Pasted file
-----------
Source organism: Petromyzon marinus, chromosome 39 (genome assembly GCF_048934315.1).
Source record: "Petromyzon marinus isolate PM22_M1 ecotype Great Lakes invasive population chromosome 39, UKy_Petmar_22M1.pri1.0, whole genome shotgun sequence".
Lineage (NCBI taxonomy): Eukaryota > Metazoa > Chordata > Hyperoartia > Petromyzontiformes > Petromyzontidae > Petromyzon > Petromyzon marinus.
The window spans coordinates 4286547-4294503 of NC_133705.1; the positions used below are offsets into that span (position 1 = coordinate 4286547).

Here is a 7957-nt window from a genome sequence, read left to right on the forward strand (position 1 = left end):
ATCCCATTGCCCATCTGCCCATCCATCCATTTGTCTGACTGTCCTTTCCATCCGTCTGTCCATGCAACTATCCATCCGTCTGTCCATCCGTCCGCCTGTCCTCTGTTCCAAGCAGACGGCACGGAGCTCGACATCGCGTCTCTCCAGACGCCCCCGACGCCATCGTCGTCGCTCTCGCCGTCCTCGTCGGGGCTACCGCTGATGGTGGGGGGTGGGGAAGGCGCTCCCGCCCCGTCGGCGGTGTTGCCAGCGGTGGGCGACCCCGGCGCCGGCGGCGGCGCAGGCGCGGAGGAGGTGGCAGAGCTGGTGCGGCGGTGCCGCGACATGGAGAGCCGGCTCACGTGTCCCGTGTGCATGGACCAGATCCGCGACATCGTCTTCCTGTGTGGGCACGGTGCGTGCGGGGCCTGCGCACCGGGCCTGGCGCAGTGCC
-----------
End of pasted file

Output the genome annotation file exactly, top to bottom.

Source organism: Petromyzon marinus, chromosome 39 (genome assembly GCF_048934315.1).
Source record: "Petromyzon marinus isolate PM22_M1 ecotype Great Lakes invasive population chromosome 39, UKy_Petmar_22M1.pri1.0, whole genome shotgun sequence".
Lineage (NCBI taxonomy): Eukaryota > Metazoa > Chordata > Hyperoartia > Petromyzontiformes > Petromyzontidae > Petromyzon > Petromyzon marinus.
The window spans coordinates 4286547-4294503 of NC_133705.1; the positions used below are offsets into that span (position 1 = coordinate 4286547).

Here is a 7957-nt window from a genome sequence, read left to right on the forward strand (position 1 = left end):
ATCCCATTGCCCATCTGCCCATCCATCCATTTGTCTGACTGTCCTTTCCATCCGTCTGTCCATGCAACTATCCATCCGTCTGTCCATCCGTCCGCCTGTCCTCTGTTCCAAGCAGACGGCACGGAGCTCGACATCGCGTCTCTCCAGACGCCCCCGACGCCATCGTCGTCGCTCTCGCCGTCCTCGTCGGGGCTACCGCTGATGGTGGGGGGTGGGGAAGGCGCTCCCGCCCCGTCGGCGGTGTTGCCAGCGGTGGGCGACCCCGGCGCCGGCGGCGGCGCAGGCGCGGAGGAGGTGGCAGAGCTGGTGCGGCGGTGCCGCGACATGGAGAGCCGGCTCACGTGTCCCGTGTGCATGGACCAGATCCGCGACATCGTCTTCCTGTGTGGGCACGGTGCGTGCGGGGCCTGCGCACCGGGCCTGGCGCAGTGCC